[ASC-media] NEWSCIENTIST RADIO EXTRA: 29 MAY 2004 ISSUE

Sapier, Jeff (RBI - AUS) Jeff at NewScientist.com.au
Wed May 26 18:42:25 EST 2004


RADIO EXTRA: NEWSCIENTIST STORIES FROM 29 MAY 2004 ISSUE


BLACKOUTS GIVE CITIES A BREATH OF FRESH AIR The blackout which left 50
million people without power in North America last August had a unexpected
benefit-the air was cleaner afterwards. Meteorologists flew over the
blackout zone 24 hours after the power went down, and found that the
pollutants associated with power stations had fallen dramatically. Page 15

WHY MT FUJI RISES SO HIGH The Japanese volcano Mt Fuji is unusually tall and
active for the region in which it's located. Now, researchers have
discovered why-a tear in the Philippine Sea plate directly beneath the
mountain allows large volumes of molten rock into its magma chamber. Page 17

TAKE-AWAY WEB ADDRESSES (short story) Anyone with a web-enabled PDA or
mobile phone and built-in camera will be able to grab web addresses while
walking around, if technology from a Canadian firm takes off. The company
has developed a variant of the barcode to represent a standard web URL.
Software can retrieve the information from a photo and inject the URL into a
browser. Page 22, and New Scientist's free public website at
http://www.newscientist.com <http://www.newscientist.com> 

INDUSTRIAL POLLUTION MAY DOUBLE TWIN BIRTHS High levels of environmental
pollution may increase the rate of twin births, a German study suggests. The
researchers found that women living near a toxic waste incinerator in the
Hesse region had more than double the proportion of twins of those living
further away. New Scientist's free public website at
http://www.newscientist.com <http://www.newscientist.com> 

FAST AGEING REVEALS SECRETS OF YOUTH Swedish researchers have created mice
that age twice as fast as normal. The animals provide strong evidence for
the key role in ageing of mitochondria, the energy-generating structures in
cells. Page 14

BANG GOES YOUR HEARING, IF YOU DON'T EXERCISE YOUR EARS (short story) The
ear needs a good noise workout to keep in shape. A global survey by German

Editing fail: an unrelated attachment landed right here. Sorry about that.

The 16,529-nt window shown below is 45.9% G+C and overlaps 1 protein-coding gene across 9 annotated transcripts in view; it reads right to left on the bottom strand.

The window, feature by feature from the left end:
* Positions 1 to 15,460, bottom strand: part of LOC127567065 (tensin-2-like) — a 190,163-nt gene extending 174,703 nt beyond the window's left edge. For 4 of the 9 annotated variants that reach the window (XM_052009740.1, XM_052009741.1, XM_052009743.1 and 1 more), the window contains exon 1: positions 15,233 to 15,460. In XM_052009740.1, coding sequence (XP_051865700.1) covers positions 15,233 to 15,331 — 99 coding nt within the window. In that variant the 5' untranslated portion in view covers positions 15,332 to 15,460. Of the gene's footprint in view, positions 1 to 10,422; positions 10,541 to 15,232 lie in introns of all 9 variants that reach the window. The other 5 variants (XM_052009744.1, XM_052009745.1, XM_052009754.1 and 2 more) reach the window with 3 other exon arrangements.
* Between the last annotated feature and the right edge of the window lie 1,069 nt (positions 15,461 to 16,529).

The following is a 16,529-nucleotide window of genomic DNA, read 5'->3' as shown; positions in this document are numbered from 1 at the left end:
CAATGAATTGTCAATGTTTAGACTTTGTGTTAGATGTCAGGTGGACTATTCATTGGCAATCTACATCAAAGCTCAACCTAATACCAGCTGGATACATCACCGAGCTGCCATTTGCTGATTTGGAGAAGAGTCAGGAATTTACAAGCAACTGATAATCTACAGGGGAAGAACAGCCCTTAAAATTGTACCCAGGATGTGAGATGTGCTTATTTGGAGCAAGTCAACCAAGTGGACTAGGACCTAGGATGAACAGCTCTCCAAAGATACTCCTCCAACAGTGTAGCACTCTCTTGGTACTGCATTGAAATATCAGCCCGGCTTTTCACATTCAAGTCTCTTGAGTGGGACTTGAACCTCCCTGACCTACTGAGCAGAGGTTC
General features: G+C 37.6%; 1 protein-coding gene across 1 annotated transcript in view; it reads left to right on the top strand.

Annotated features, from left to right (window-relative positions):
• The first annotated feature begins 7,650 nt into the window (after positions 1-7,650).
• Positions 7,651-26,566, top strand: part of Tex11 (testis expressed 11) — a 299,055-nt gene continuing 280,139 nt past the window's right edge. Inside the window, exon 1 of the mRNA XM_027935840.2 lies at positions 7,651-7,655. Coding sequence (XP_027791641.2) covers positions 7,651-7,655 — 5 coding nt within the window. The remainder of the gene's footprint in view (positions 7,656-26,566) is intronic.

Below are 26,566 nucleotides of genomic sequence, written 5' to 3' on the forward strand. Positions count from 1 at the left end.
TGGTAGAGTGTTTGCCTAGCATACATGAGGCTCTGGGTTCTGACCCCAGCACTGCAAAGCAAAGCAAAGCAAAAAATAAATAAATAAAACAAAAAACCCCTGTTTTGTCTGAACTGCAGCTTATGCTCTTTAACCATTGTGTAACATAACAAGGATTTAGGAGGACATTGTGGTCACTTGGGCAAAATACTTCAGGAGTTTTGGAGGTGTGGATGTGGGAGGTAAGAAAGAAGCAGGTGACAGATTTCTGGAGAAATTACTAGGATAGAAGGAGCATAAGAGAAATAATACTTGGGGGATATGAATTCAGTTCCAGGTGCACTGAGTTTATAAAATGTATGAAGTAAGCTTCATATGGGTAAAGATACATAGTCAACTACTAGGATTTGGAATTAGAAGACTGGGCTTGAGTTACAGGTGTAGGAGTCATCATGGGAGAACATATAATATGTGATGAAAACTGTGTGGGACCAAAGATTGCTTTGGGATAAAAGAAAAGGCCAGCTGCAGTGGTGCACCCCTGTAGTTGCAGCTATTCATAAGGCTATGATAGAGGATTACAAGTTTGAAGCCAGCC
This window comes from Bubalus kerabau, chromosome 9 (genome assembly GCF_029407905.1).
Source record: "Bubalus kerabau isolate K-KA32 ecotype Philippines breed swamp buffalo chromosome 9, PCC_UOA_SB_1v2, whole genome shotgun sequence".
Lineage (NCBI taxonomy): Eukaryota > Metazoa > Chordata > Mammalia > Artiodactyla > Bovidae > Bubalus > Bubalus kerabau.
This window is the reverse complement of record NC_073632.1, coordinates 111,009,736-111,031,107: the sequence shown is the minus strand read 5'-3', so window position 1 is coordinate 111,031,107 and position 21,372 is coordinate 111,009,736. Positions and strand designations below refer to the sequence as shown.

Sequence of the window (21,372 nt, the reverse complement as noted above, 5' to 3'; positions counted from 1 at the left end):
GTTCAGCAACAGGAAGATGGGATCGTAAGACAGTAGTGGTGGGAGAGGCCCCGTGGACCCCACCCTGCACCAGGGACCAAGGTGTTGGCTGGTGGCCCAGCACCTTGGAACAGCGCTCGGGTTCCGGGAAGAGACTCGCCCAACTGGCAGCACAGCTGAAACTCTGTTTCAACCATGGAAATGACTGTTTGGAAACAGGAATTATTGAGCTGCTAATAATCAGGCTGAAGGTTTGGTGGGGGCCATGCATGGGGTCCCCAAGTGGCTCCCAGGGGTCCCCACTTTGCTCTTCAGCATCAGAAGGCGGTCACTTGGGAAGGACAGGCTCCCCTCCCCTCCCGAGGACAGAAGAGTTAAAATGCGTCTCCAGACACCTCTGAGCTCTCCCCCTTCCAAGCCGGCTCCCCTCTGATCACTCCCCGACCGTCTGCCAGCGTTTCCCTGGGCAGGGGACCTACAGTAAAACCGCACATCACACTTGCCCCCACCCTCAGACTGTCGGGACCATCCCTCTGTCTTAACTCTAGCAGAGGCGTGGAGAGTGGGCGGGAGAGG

researchers has found that city dwellers generally have better hearing than
people who live in quiet villages. Page 16

WONDERFUL SPAM It's a little shocking to learn that every cell nucleus in
your body is packed with millions of years' worth of the biological
equivalent of spam mail. But a growing number of geneticists are convinced
that some of this junk has developed useful functions, such as fine-tuning
our immune system and giving genomes the chance to evolve faster. Pages
42-45

HIPPO SLIME KEEPS SKIN HEALTHY (short story) Hippos secrete a slime
containing pigments that protect them against bacterial infections and the
sun's rays. The slime also helps to keep them cool, according to Japanese
researchers. Page 17

ACTIVE NOISE SILENCES FANS An American physicist and his research team have
developed an anti-noise system suitable for any PC fan. It silences fans in
the same way that noise cancelling headphones block out external sounds.
Page 22

PATENT QUASHED Health institutions in France have succeeded in overturning a
European patent held by a US company on a breast cancer gene. The company
had been trying to establish a worldwide monopoly on testing for cancerous
mutations. This angered patient groups and doctors who claimed the tests
were more expensive and less accurate than those offered in Europe. Page 20


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